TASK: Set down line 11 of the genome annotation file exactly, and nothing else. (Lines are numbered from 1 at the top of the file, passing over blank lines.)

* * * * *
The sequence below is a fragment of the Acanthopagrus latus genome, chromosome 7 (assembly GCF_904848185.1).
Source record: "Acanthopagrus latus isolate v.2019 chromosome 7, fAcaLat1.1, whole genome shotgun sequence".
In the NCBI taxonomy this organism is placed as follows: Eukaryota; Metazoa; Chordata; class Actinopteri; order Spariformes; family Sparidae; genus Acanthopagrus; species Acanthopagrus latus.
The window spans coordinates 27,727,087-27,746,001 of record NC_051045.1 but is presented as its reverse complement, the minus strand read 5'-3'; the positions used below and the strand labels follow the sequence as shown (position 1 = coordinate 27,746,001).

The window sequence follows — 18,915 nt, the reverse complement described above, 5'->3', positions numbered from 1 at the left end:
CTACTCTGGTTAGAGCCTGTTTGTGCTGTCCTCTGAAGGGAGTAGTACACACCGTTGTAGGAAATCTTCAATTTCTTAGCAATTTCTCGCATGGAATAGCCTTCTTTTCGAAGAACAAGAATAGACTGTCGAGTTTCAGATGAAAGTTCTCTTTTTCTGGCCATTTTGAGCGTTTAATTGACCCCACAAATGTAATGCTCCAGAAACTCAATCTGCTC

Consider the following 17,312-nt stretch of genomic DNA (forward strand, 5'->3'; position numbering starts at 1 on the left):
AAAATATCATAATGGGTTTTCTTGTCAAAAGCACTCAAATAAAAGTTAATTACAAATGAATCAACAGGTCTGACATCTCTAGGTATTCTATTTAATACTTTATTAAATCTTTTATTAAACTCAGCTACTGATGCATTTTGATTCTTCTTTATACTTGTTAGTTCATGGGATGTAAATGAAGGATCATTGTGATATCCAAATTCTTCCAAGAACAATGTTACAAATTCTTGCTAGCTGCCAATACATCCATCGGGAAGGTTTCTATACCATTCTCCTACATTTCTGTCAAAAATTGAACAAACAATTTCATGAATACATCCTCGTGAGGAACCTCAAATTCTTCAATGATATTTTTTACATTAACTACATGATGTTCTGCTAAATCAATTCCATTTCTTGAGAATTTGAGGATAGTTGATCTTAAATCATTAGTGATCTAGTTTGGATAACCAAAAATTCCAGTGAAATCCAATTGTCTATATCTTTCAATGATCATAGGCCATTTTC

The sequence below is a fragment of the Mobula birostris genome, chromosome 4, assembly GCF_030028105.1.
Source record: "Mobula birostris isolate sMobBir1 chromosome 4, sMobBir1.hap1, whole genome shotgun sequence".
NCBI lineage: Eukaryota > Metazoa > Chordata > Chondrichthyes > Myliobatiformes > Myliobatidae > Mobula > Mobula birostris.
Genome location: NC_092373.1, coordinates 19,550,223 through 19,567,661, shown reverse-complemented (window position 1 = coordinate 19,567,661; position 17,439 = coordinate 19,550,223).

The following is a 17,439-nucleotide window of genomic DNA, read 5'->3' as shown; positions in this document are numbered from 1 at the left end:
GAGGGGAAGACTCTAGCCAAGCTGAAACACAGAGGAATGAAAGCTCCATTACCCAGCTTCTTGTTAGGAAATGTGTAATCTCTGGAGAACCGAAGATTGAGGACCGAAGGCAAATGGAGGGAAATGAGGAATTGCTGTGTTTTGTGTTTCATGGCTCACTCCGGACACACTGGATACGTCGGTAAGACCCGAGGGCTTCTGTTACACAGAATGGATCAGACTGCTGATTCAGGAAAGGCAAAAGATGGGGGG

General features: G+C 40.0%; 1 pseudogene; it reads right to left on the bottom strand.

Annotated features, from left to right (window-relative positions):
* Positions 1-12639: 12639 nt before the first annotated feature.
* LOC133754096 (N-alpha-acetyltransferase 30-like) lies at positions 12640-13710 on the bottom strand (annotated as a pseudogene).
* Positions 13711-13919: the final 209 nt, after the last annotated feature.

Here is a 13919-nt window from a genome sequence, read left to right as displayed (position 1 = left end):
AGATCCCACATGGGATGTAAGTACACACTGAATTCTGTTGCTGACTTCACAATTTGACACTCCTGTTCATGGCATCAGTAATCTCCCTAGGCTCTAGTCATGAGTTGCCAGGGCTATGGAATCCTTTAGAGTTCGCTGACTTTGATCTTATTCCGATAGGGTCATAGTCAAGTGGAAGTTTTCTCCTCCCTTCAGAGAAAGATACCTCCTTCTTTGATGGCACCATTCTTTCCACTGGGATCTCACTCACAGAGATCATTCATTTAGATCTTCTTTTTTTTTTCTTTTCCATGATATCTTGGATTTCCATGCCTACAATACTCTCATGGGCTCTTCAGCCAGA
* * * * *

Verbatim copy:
NCBI lineage: Eukaryota > Metazoa > Chordata > Chondrichthyes > Myliobatiformes > Myliobatidae > Mobula > Mobula birostris.